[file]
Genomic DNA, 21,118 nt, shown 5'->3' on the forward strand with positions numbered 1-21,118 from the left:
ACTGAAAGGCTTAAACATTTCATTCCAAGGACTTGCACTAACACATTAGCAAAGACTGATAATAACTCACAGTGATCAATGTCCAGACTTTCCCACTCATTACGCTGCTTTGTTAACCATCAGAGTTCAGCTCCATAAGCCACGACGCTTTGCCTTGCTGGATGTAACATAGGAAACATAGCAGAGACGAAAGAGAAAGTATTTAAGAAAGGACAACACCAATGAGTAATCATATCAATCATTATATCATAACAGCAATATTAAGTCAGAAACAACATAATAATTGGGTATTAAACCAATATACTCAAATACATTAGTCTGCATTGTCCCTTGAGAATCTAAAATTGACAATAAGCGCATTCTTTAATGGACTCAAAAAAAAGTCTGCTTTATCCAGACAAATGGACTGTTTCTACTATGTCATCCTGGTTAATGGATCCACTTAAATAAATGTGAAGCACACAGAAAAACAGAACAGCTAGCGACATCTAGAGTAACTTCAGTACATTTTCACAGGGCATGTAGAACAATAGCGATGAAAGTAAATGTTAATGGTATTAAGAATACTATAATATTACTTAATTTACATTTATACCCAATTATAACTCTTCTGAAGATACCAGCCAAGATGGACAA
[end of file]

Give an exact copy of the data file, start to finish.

Genomic DNA, 21,118 nt, shown 5'->3' on the forward strand with positions numbered 1-21,118 from the left:
ACTGAAAGGCTTAAACATTTCATTCCAAGGACTTGCACTAACACATTAGCAAAGACTGATAATAACTCACAGTGATCAATGTCCAGACTTTCCCACTCATTACGCTGCTTTGTTAACCATCAGAGTTCAGCTCCATAAGCCACGACGCTTTGCCTTGCTGGATGTAACATAGGAAACATAGCAGAGACGAAAGAGAAAGTATTTAAGAAAGGACAACACCAATGAGTAATCATATCAATCATTATATCATAACAGCAATATTAAGTCAGAAACAACATAATAATTGGGTATTAAACCAATATACTCAAATACATTAGTCTGCATTGTCCCTTGAGAATCTAAAATTGACAATAAGCGCATTCTTTAATGGACTCAAAAAAAAGTCTGCTTTATCCAGACAAATGGACTGTTTCTACTATGTCATCCTGGTTAATGGATCCACTTAAATAAATGTGAAGCACACAGAAAAACAGAACAGCTAGCGACATCTAGAGTAACTTCAGTACATTTTCACAGGGCATGTAGAACAATAGCGATGAAAGTAAATGTTAATGGTATTAAGAATACTATAATATTACTTAATTTACATTTATACCCAATTATAACTCTTCTGAAGATACCAGCCAAGATGGACAA